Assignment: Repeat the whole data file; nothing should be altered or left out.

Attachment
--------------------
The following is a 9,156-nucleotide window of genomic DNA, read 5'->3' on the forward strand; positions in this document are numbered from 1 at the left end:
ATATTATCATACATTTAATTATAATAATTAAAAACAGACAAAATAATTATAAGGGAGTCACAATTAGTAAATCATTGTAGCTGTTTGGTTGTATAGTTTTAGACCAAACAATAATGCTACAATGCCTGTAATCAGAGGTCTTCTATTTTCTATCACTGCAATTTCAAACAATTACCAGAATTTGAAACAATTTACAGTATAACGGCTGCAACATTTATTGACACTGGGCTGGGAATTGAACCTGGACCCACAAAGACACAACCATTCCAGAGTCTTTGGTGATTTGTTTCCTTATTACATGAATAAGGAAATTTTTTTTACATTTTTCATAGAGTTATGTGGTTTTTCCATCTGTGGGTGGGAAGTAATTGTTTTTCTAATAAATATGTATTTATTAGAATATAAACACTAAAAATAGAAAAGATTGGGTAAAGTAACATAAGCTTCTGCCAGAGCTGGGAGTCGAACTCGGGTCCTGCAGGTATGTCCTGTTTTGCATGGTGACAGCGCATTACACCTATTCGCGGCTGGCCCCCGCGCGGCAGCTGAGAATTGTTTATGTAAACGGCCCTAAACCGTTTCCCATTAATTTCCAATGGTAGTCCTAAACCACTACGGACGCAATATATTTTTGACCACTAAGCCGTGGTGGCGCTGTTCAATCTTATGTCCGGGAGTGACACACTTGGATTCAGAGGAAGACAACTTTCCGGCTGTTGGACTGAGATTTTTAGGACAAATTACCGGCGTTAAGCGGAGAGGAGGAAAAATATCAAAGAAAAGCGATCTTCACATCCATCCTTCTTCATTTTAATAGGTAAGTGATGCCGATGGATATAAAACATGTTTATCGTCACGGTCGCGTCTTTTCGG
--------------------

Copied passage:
The following is a 9,156-nucleotide window of genomic DNA, read 5'->3' on the forward strand; positions in this document are numbered from 1 at the left end:
ATATTATCATACATTTAATTATAATAATTAAAAACAGACAAAATAATTATAAGGGAGTCACAATTAGTAAATCATTGTAGCTGTTTGGTTGTATAGTTTTAGACCAAACAATAATGCTACAATGCCTGTAATCAGAGGTCTTCTATTTTCTATCACTGCAATTTCAAACAATTACCAGAATTTGAAACAATTTACAGTATAACGGCTGCAACATTTATTGACACTGGGCTGGGAATTGAACCTGGACCCACAAAGACACAACCATTCCAGAGTCTTTGGTGATTTGTTTCCTTATTACATGAATAAGGAAATTTTTTTTACATTTTTCATAGAGTTATGTGGTTTTTCCATCTGTGGGTGGGAAGTAATTGTTTTTCTAATAAATATGTATTTATTAGAATATAAACACTAAAAATAGAAAAGATTGGGTAAAGTAACATAAGCTTCTGCCAGAGCTGGGAGTCGAACTCGGGTCCTGCAGGTATGTCCTGTTTTGCATGGTGACAGCGCATTACACCTATTCGCGGCTGGCCCCCGCGCGGCAGCTGAGAATTGTTTATGTAAACGGCCCTAAACCGTTTCCCATTAATTTCCAATGGTAGTCCTAAACCACTACGGACGCAATATATTTTTGACCACTAAGCCGTGGTGGCGCTGTTCAATCTTATGTCCGGGAGTGACACACTTGGATTCAGAGGAAGACAACTTTCCGGCTGTTGGACTGAGATTTTTAGGACAAATTACCGGCGTTAAGCGGAGAGGAGGAAAAATATCAAAGAAAAGCGATCTTCACATCCATCCTTCTTCATTTTAATAGGTAAGTGATGCCGATGGATATAAAACATGTTTATCGTCACGGTCGCGTCTTTTCGG